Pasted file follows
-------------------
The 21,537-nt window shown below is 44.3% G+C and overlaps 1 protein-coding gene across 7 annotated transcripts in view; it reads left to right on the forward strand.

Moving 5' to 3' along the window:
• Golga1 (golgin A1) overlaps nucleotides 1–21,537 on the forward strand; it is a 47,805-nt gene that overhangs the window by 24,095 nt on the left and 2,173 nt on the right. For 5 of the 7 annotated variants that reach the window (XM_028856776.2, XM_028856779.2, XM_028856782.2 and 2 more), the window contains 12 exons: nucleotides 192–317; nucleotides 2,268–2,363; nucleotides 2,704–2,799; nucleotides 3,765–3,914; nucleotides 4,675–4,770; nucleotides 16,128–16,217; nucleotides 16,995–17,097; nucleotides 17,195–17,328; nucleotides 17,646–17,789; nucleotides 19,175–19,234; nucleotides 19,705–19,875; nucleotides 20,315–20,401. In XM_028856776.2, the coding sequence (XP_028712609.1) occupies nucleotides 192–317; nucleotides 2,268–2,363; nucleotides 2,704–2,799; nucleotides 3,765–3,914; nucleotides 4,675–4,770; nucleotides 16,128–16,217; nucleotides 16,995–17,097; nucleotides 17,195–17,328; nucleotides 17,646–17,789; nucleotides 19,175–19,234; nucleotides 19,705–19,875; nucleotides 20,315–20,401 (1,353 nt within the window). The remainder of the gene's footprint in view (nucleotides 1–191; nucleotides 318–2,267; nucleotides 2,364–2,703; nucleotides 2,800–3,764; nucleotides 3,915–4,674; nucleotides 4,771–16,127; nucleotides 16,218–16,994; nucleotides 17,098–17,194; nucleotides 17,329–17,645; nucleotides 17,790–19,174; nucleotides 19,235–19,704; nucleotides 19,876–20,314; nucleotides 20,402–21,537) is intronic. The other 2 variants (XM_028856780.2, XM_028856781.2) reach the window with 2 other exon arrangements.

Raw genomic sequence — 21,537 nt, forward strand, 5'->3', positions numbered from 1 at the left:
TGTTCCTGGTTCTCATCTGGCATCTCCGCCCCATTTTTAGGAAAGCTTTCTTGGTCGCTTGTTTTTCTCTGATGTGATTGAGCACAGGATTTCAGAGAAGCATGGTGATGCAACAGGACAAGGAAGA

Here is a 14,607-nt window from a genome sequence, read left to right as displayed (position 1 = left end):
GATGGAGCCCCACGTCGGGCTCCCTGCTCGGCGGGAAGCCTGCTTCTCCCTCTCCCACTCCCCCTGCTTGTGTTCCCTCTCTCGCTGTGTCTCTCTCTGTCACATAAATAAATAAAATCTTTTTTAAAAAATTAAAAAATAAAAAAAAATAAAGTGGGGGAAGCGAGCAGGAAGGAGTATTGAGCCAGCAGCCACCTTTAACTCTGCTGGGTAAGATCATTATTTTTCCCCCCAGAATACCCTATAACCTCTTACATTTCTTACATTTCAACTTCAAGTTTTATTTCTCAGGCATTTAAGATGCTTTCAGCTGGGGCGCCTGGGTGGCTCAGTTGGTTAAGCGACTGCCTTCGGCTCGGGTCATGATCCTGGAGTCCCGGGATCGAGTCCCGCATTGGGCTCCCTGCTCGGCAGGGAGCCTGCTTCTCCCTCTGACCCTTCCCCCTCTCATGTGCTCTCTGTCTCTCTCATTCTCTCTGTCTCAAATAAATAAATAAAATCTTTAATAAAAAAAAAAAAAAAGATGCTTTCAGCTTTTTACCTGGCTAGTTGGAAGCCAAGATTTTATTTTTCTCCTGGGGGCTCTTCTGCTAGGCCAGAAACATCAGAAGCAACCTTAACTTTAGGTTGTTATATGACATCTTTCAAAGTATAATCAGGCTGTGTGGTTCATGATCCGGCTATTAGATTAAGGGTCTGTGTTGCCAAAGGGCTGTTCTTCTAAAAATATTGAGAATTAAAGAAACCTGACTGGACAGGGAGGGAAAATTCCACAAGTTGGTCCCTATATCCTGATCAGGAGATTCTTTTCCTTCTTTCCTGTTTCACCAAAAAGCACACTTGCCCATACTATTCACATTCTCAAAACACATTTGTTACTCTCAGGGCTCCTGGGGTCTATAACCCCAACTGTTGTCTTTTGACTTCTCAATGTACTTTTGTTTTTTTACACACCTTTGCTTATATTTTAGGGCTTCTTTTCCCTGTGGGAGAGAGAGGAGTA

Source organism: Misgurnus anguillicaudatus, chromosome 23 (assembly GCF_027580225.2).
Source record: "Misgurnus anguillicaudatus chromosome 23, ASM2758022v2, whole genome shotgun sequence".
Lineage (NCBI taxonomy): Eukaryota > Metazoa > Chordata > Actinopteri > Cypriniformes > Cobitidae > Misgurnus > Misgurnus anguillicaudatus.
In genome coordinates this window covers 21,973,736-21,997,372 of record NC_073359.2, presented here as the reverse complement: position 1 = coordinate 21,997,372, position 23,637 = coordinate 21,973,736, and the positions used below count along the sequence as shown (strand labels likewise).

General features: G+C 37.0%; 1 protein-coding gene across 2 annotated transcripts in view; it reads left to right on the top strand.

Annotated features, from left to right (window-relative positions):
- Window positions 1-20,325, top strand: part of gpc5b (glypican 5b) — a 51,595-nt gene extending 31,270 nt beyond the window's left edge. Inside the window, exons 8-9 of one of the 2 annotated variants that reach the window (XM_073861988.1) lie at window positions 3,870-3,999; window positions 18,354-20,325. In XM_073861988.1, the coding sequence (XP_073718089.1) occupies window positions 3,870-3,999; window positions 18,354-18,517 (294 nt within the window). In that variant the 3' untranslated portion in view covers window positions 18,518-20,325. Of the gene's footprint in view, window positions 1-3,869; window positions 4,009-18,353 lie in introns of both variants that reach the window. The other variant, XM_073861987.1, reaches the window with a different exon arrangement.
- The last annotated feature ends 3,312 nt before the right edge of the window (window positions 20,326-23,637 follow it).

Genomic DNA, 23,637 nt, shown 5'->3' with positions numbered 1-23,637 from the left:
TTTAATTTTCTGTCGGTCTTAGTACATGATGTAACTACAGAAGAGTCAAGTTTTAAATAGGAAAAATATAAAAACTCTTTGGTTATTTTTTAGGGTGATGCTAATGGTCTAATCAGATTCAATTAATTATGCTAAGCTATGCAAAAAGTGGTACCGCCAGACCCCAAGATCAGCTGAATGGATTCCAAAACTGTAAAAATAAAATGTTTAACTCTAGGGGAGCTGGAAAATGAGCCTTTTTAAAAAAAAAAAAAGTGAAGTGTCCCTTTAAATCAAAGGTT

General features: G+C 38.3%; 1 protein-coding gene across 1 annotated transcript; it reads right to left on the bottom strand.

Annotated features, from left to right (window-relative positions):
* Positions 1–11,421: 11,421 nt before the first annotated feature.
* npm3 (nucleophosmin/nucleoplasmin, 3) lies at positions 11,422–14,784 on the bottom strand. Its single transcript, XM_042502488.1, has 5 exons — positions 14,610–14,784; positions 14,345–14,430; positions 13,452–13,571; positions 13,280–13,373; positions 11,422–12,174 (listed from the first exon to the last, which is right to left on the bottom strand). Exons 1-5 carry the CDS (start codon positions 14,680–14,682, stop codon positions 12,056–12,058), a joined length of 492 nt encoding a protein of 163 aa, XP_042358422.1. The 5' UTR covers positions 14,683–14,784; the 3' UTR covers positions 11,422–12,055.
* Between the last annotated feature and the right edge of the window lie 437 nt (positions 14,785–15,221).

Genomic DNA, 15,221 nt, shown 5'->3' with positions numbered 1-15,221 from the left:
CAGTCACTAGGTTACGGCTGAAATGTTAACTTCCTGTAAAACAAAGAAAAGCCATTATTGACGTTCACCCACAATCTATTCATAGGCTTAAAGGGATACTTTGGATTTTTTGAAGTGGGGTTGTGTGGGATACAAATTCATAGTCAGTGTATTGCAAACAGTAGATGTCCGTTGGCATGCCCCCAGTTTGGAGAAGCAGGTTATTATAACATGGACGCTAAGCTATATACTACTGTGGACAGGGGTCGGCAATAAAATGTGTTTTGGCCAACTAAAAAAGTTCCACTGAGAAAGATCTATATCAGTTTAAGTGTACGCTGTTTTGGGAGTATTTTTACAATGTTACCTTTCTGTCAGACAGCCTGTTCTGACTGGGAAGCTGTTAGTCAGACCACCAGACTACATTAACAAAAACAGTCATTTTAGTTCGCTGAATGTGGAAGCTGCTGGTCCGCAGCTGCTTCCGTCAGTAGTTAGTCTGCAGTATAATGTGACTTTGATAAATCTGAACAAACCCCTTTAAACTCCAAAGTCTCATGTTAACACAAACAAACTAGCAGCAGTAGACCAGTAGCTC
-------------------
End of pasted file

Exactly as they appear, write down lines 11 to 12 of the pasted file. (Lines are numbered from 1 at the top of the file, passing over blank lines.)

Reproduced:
In genome coordinates this window covers 21,973,736-21,997,372 of record NC_073359.2, presented here as the reverse complement: position 1 = coordinate 21,997,372, position 23,637 = coordinate 21,973,736, and the positions used below count along the sequence as shown (strand labels likewise).

General features: G+C 37.0%; 1 protein-coding gene across 2 annotated transcripts in view; it reads left to right on the top strand.